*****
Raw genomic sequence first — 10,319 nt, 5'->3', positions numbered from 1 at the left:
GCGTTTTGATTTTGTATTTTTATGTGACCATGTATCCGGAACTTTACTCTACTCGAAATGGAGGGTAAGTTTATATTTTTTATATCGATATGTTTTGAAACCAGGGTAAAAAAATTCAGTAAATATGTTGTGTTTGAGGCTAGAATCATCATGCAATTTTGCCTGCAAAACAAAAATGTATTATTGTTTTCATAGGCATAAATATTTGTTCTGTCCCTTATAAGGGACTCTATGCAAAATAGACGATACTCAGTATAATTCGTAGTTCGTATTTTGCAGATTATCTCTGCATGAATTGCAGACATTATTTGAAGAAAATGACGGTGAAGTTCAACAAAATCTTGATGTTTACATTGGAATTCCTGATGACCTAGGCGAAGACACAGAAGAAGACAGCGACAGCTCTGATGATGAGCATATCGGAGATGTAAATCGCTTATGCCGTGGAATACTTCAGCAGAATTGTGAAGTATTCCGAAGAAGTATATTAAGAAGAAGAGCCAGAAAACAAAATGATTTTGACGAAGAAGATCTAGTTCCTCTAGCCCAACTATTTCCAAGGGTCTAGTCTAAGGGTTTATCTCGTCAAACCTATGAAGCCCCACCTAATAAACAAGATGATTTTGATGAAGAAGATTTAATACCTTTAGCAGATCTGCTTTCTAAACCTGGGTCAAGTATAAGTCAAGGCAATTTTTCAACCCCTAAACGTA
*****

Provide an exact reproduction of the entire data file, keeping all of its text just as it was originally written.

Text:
Raw genomic sequence first — 10,319 nt, 5'->3', positions numbered from 1 at the left:
GCGTTTTGATTTTGTATTTTTATGTGACCATGTATCCGGAACTTTACTCTACTCGAAATGGAGGGTAAGTTTATATTTTTTATATCGATATGTTTTGAAACCAGGGTAAAAAAATTCAGTAAATATGTTGTGTTTGAGGCTAGAATCATCATGCAATTTTGCCTGCAAAACAAAAATGTATTATTGTTTTCATAGGCATAAATATTTGTTCTGTCCCTTATAAGGGACTCTATGCAAAATAGACGATACTCAGTATAATTCGTAGTTCGTATTTTGCAGATTATCTCTGCATGAATTGCAGACATTATTTGAAGAAAATGACGGTGAAGTTCAACAAAATCTTGATGTTTACATTGGAATTCCTGATGACCTAGGCGAAGACACAGAAGAAGACAGCGACAGCTCTGATGATGAGCATATCGGAGATGTAAATCGCTTATGCCGTGGAATACTTCAGCAGAATTGTGAAGTATTCCGAAGAAGTATATTAAGAAGAAGAGCCAGAAAACAAAATGATTTTGACGAAGAAGATCTAGTTCCTCTAGCCCAACTATTTCCAAGGGTCTAGTCTAAGGGTTTATCTCGTCAAACCTATGAAGCCCCACCTAATAAACAAGATGATTTTGATGAAGAAGATTTAATACCTTTAGCAGATCTGCTTTCTAAACCTGGGTCAAGTATAAGTCAAGGCAATTTTTCAACCCCTAAACGTA